As is common, the policy at issue covered damages the insured became liable to pay “because of ‘bodily injury,’ ‘property damage,’ ‘personal injury’ or ‘advertising injury.’” The parties disputed whether coverage was provided for Krishna’s alleged violation of BIPA under the policy’s advertising or personal injury provisions and whether coverage was prohibited by a violation of statutes exclusion.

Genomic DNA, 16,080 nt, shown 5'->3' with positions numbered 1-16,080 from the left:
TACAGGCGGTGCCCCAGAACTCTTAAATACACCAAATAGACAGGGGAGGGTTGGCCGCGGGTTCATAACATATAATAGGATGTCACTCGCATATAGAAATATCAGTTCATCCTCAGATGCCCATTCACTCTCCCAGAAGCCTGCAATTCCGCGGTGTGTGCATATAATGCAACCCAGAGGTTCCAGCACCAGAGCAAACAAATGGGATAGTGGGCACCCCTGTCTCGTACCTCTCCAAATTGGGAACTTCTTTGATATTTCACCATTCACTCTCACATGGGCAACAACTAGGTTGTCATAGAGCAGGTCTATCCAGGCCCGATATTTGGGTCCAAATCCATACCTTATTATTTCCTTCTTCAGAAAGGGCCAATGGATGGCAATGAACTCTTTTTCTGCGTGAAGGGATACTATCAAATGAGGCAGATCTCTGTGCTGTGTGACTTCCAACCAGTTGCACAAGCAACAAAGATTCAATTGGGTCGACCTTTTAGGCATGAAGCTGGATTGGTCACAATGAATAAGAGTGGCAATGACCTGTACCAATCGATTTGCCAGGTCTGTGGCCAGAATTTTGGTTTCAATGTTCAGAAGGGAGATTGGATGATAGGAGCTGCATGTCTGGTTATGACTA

As is also common, a threshold requirement for both advertising injury and personal injury coverage under the policy was the “oral or written publication” of information that violates a “right of privacy.” The parties disputed the scope of the term “publication” as used in these definitions, with each party citing the same prior Illinois Supreme Court decision, Valley Forge Insurance Co. v. Swiderski Electronics, Inc., which addressed the coverage afforded to unsolicited facsimile advertisements, in support of its own interpretation of that policy term. According to West Bend, the Illinois Supreme Court interpreted the term “publication” to mean “communication to the public at large.” West Bend argued that the disclosure of fingerprints to a single party could not constitute “communication to the public at large,” and, therefore, the personal injury and advertising injury coverages were inapplicable to the BIPA class action claims brought against Krishna. Krishna argued that West Bend misinterpreted the decision, and the Illinois Supreme Court acknowledged that as an undefined policy term “publication” was to be interpreted according to an ordinary person’s understanding of dictionary definitions. Citing the appellate decision in Valley Forge and decisions of non-Illinois courts interpreting the term, Krishna argued that “publication” encompassed the communication of material, regardless of whether it is communicated to a third party, as well as wrongful disclosure to a third party.